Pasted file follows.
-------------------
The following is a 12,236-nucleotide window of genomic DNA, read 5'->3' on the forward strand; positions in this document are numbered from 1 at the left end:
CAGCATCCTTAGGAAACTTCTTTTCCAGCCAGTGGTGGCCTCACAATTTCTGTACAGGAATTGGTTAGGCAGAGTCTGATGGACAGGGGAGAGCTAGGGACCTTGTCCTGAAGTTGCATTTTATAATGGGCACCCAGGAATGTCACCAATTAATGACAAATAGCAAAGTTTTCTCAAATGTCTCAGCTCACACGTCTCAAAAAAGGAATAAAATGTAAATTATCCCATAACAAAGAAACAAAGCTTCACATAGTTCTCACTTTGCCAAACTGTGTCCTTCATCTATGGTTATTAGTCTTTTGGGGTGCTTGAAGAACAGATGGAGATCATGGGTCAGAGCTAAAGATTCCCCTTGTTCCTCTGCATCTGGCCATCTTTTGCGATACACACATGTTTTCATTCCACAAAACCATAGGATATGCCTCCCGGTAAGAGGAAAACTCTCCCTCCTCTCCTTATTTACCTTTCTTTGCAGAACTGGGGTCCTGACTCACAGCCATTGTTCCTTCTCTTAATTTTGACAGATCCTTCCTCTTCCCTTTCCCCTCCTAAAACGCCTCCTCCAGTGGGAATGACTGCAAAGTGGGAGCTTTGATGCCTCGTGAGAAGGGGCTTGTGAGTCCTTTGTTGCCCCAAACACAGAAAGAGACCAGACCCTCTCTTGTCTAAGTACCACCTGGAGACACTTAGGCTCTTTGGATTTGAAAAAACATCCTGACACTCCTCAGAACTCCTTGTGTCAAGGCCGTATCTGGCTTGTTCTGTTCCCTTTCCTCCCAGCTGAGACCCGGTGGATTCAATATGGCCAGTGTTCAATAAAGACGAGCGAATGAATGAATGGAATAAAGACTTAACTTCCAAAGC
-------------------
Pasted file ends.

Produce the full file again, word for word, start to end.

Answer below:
The following is a 12,236-nucleotide window of genomic DNA, read 5'->3' on the forward strand; positions in this document are numbered from 1 at the left end:
CAGCATCCTTAGGAAACTTCTTTTCCAGCCAGTGGTGGCCTCACAATTTCTGTACAGGAATTGGTTAGGCAGAGTCTGATGGACAGGGGAGAGCTAGGGACCTTGTCCTGAAGTTGCATTTTATAATGGGCACCCAGGAATGTCACCAATTAATGACAAATAGCAAAGTTTTCTCAAATGTCTCAGCTCACACGTCTCAAAAAAGGAATAAAATGTAAATTATCCCATAACAAAGAAACAAAGCTTCACATAGTTCTCACTTTGCCAAACTGTGTCCTTCATCTATGGTTATTAGTCTTTTGGGGTGCTTGAAGAACAGATGGAGATCATGGGTCAGAGCTAAAGATTCCCCTTGTTCCTCTGCATCTGGCCATCTTTTGCGATACACACATGTTTTCATTCCACAAAACCATAGGATATGCCTCCCGGTAAGAGGAAAACTCTCCCTCCTCTCCTTATTTACCTTTCTTTGCAGAACTGGGGTCCTGACTCACAGCCATTGTTCCTTCTCTTAATTTTGACAGATCCTTCCTCTTCCCTTTCCCCTCCTAAAACGCCTCCTCCAGTGGGAATGACTGCAAAGTGGGAGCTTTGATGCCTCGTGAGAAGGGGCTTGTGAGTCCTTTGTTGCCCCAAACACAGAAAGAGACCAGACCCTCTCTTGTCTAAGTACCACCTGGAGACACTTAGGCTCTTTGGATTTGAAAAAACATCCTGACACTCCTCAGAACTCCTTGTGTCAAGGCCGTATCTGGCTTGTTCTGTTCCCTTTCCTCCCAGCTGAGACCCGGTGGATTCAATATGGCCAGTGTTCAATAAAGACGAGCGAATGAATGAATGGAATAAAGACTTAACTTCCAAAGC